A new report from Desjardins' economics team says a slowdown in domestic housing could in fact be a good thing for the Canadian economy.
In a note to clients Tuesday, Desjardins Chief Economist and Strategist Jimmy Jean said moderation off historic highs could bring the residential real estate market back to some semblance of balance, thus reducing overall risks to financial stability.
“Canadian housing is coming out of two years of torrid activity. Some might even say it’s a bubble market,” he said.
“As the market cools, we can expect to see more rational expectations, less erosion of affordability, and yes, slower growth—all healthy side effects. Absent a recession, rebalancing should be manageable from a macro or financial system perspective.”
The domestic residential real estate market has been a key crutch for the Canadian economy in recent years, accounting for about 10 per cent of overall gross domestic product. That reliance on housing leaves Canada particularly exposed to a downturn in prices and activity, threatening to kick out an important leg of the economy as rates rise.  
Jean said that the current rate-hiking cycle could spell trouble due to the impact of housing on overall economic output, as the Bank of Canada seems on track to continue increasing its benchmark rate from the current 1.50 per cent towards a terminal rate somewhere in the mid-two per cent range.
"Now that inflation has veered out of control and the Bank of Canada has had to take aggressive action to get rates back to neutral, housing’s prominence in Canada’s economy will likely mean a significant slowdown,” he said.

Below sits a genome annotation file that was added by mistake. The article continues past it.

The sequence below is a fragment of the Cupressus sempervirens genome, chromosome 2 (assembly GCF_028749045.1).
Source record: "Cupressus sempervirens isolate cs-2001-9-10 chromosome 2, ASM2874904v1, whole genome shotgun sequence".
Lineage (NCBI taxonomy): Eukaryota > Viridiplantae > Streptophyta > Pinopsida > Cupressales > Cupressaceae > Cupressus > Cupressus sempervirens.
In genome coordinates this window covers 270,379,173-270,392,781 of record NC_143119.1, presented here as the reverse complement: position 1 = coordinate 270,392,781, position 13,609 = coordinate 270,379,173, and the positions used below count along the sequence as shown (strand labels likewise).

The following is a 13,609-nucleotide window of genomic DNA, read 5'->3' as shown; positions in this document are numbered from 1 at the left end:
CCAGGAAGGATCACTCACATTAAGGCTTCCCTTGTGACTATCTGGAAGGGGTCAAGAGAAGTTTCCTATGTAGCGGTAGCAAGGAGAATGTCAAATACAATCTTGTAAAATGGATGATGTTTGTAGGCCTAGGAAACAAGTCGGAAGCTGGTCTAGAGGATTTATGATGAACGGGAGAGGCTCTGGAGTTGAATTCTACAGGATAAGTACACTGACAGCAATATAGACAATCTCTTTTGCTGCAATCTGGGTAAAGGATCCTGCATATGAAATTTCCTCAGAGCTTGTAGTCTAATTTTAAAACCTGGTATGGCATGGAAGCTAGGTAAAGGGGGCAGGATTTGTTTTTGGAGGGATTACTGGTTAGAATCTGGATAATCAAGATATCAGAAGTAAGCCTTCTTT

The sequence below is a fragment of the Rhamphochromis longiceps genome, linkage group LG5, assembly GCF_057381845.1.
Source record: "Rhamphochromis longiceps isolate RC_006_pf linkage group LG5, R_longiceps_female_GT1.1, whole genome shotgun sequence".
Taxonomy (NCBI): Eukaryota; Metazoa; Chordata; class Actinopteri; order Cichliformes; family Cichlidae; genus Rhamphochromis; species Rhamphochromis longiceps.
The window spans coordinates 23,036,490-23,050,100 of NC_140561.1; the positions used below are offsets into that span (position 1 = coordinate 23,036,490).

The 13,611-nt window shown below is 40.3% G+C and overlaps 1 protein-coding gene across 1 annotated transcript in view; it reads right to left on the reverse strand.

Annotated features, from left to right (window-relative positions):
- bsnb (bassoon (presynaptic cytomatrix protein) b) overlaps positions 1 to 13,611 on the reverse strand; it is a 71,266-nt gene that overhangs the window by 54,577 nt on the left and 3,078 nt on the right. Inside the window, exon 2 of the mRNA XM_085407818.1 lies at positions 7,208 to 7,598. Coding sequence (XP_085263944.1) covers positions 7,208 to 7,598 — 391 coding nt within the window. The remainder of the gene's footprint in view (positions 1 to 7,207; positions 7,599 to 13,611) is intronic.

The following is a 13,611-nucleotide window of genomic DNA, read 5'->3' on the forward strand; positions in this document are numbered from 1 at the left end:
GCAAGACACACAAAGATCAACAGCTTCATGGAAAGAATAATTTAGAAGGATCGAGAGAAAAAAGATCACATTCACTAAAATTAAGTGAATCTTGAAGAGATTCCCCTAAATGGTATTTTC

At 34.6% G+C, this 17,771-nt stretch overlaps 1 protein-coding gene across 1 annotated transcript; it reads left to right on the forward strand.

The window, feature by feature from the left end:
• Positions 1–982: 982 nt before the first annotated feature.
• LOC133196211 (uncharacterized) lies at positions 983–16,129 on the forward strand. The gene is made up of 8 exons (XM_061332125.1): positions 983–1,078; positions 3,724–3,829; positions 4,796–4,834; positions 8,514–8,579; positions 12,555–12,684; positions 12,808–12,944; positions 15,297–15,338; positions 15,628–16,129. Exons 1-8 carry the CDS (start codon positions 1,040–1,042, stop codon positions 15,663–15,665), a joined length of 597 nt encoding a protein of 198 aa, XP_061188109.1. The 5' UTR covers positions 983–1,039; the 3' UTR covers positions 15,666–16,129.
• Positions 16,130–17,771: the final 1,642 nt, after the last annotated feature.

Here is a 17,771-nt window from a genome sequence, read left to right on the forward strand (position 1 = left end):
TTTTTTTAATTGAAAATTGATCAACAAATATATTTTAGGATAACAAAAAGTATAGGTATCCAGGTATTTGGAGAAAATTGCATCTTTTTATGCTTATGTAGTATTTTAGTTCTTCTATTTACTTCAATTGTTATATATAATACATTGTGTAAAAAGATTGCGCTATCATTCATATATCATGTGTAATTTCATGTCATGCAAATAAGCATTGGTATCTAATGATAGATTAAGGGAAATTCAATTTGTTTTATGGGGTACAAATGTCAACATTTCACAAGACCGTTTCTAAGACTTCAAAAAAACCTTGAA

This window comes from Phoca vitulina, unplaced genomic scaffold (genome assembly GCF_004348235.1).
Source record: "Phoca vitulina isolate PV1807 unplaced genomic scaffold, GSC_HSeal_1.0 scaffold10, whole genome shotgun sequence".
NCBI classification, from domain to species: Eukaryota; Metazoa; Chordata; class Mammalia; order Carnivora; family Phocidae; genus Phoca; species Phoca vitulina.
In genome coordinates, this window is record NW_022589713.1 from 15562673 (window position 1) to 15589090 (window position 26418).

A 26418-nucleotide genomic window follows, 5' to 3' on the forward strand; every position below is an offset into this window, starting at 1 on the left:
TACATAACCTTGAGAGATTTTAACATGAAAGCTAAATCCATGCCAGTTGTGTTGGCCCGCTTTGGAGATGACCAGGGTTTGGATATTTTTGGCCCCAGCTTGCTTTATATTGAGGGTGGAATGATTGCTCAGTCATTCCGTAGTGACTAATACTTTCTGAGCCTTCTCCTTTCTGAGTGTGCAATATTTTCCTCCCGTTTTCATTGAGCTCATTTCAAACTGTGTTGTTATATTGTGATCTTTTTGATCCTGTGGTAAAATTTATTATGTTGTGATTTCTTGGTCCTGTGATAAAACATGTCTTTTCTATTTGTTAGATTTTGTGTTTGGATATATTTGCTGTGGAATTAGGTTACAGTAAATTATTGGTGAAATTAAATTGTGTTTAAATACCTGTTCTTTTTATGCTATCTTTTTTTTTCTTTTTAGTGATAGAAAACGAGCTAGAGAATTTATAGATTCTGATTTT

That’s already beginning to be borne out as Canadian home prices have fallen sequentially for the last two months, after hitting a non-seasonally adjusted record of $816,720 in February, according to the Canadian Real Estate Association.
Desjardins has forecast prices could fall as much as 15 per cent from peak to trough, though would remain above pre-pandemic levels.
In any case, Desjardins said a correction could help return some semblance of sanity to a market that has seen homes appreciate more than 50 per cent in some markets during the pandemic, becoming unmoored from economic and wage fundamentals.
“The trends over the last two years were both unsustainable and unhealthy. Buyers competing against each other felt compelled to submit bids well above asking prices. Some even bought sight unseen. In some markets, home inspection contingencies disappeared from offers,” Jean said.
“This effectively increased prices for buyers by shifting the cost of repairing any home defects to them. And many first-time homebuyers turned to the Bank of Mom and Dad to afford swelling down payments, something previous generations didn’t have to do to the same extent.”
And with new housing stock being in short supply – on top of the federal government’s ambitious immigration goals – Jean said Canada needs to focus on building more housing in order to ensure it can meet economic growth targets.
“Lack of supply will be one of Canada’s major economic challenges for years to come, and we’ll continue to need a multi-pronged approach to address it.”